One generally knows what to expect from a movie based on a John
Grisham novel. A moralistic, Southern lawyer represents an unfairly
persecuted client against a giant, evil corporation represented by
a sleazy yet skilled defense attorney.

“Runaway Jury,” the seventh Grisham novel adapted to film,
retains all of these elements, but adds a slight twist to the basic
courtroom drama. Instead of relying on standard dramatic orations
and arguments, this movie focuses on a battle to manipulate the

When Celeste Wood’s (Joanna Going, “Phantoms”) husband is shot
and killed in his office, she turns to attorney Wendell Rohr
(Dustin Hoffman). Rohr files a lawsuit against the gun manufacturer
that negligently allowed its guns to fall into the hands of
criminals. The gun company hires Rankin Fitch (Gene Hackman) to fix
the trail by bullying and manipulating the jury to decide in his
client’s favor. Fitch seems to have total control of the jury,
until juror Nicholas Easter (John Cusack) and his girlfriend Marlee
(Rachel Weisz, “The Mummy”) begin their own game of manipulation
and deception.

Though the cat-and-mouse game between Easter and Fitch is not
typical Grisham fare, it adds little entertainment value. Their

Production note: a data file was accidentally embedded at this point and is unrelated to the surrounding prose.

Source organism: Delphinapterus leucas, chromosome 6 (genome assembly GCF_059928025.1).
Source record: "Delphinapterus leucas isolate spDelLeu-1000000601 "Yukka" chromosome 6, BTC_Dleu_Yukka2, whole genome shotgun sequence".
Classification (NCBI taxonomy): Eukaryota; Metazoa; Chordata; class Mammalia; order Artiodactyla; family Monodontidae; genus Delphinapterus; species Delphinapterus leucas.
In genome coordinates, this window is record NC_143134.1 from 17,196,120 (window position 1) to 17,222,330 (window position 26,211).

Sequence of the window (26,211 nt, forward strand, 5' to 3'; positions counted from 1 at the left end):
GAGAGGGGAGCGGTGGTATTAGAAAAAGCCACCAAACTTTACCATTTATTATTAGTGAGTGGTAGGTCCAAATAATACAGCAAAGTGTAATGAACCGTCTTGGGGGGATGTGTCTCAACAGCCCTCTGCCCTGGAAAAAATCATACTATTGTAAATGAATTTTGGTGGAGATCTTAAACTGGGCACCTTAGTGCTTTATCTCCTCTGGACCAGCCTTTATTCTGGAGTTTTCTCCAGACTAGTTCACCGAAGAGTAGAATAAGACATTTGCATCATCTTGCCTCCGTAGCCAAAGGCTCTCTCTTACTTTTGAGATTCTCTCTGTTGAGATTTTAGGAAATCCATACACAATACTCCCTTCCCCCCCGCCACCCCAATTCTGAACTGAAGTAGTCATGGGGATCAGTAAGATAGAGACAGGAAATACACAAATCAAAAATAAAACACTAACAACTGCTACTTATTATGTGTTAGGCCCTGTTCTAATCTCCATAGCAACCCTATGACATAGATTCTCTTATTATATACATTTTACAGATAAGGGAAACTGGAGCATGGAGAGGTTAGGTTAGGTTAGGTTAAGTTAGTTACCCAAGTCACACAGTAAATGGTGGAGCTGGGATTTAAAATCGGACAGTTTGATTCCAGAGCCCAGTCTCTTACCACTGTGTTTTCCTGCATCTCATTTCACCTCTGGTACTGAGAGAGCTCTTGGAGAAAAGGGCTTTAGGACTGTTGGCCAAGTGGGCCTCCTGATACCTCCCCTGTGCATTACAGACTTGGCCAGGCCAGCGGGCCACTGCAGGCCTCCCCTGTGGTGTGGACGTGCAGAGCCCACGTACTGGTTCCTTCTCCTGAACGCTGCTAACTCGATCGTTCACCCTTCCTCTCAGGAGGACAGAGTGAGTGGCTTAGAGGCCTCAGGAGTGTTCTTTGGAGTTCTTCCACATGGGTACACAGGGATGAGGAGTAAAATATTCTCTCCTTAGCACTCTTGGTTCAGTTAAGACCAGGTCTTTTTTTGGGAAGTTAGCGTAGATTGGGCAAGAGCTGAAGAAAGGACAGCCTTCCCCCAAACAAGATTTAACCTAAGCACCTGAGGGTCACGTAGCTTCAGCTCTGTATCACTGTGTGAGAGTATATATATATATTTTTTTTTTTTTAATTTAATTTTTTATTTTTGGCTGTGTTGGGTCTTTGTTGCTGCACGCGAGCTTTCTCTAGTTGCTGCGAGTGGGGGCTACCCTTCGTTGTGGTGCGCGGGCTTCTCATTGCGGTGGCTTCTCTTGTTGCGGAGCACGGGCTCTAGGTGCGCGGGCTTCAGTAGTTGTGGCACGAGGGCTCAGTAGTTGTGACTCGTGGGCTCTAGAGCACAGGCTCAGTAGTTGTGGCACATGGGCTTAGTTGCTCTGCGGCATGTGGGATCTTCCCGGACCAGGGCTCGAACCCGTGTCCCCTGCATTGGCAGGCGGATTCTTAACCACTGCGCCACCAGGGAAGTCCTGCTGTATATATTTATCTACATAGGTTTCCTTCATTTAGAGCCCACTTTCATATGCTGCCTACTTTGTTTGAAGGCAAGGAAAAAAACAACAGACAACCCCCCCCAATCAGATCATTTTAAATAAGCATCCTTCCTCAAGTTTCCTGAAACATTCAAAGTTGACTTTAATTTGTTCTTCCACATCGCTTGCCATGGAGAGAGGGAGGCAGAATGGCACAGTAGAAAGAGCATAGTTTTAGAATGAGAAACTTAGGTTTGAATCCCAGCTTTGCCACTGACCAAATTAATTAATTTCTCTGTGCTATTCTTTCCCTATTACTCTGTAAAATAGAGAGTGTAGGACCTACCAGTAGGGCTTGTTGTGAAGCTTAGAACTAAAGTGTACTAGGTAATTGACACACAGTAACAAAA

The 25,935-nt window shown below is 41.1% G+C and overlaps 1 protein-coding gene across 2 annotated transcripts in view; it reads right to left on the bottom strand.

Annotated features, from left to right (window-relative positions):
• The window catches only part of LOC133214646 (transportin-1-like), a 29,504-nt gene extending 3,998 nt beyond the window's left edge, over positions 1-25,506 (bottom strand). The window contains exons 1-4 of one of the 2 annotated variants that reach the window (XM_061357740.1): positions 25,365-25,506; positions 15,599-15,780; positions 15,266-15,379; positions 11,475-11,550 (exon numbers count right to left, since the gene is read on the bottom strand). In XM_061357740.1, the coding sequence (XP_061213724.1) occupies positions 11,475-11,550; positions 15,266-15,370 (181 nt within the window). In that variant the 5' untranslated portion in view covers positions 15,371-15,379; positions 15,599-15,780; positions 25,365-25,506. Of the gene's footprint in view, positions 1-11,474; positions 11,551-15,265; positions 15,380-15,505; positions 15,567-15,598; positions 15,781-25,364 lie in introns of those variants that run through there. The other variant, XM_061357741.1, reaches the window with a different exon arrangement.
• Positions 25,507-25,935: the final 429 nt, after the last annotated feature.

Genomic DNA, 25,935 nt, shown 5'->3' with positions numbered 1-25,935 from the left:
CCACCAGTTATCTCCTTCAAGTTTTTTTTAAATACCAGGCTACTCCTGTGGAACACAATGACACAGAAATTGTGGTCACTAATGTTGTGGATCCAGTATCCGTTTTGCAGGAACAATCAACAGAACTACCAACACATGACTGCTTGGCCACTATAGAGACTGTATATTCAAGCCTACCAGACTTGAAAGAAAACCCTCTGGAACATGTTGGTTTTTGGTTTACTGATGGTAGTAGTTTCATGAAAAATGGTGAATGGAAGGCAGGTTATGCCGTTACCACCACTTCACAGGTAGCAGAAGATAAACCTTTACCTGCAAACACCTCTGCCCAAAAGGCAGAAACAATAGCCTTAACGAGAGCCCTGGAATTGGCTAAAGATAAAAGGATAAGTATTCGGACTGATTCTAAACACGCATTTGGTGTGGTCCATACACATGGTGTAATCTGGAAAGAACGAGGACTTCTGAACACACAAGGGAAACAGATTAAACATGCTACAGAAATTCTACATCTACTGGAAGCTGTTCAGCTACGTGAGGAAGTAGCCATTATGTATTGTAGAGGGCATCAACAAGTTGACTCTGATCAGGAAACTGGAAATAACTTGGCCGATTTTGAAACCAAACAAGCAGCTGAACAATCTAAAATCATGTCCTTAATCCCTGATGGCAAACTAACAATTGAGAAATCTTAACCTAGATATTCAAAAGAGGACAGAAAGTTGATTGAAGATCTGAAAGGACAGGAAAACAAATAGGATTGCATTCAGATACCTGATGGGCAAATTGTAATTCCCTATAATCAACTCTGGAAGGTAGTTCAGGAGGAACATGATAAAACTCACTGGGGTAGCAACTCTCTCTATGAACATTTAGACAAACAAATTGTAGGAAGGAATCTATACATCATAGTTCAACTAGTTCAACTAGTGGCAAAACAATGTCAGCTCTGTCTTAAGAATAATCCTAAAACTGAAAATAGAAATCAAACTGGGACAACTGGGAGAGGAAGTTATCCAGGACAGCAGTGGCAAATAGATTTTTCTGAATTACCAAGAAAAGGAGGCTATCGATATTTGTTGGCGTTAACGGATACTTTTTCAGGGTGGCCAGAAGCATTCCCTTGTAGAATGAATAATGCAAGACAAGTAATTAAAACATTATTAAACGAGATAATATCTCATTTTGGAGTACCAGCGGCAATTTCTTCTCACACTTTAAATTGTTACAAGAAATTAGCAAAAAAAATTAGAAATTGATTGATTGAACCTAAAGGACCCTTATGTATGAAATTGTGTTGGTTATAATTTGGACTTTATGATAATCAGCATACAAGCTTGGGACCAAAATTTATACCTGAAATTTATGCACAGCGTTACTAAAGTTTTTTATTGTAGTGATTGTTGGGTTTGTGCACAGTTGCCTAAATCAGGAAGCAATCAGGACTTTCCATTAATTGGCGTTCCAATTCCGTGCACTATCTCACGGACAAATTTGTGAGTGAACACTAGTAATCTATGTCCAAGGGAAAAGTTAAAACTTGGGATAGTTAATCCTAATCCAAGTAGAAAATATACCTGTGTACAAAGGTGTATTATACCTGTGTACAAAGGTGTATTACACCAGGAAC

uncanny ability to manipulate the jurors and the events in the
courtroom seems highly implausible. Furthermore, the film becomes
overburdened by the added plot twist. Is this a dramatic story of a
lawsuit against gun manufacturers, or is it a thriller about
control and exploitation? “Runaway Jury” just contains too many
plot elements, sub-stories and characters.

There are, however, moments in “Runaway Jury” that make the
movie worthwhile. Rohr’s confrontation with Fitch is a stirring
homage to the integrity of justice in America, and watching Hackman
and Hoffman square off is certainly something special. Also, Cusack
provides some amusing and entertaining moments, as his character
subtly wrests control of the jury from Fitch.

If the film had only focused on the unwavering honor of Wendell
Rohr, or the cunningness of Nicholas Easter, it may have made for a
better movie. In the end, however, the overly abundant plots and
superfluous characters dilute the action of “Runaway Jury” and doom
the film to failure.

Rating: 2 stars









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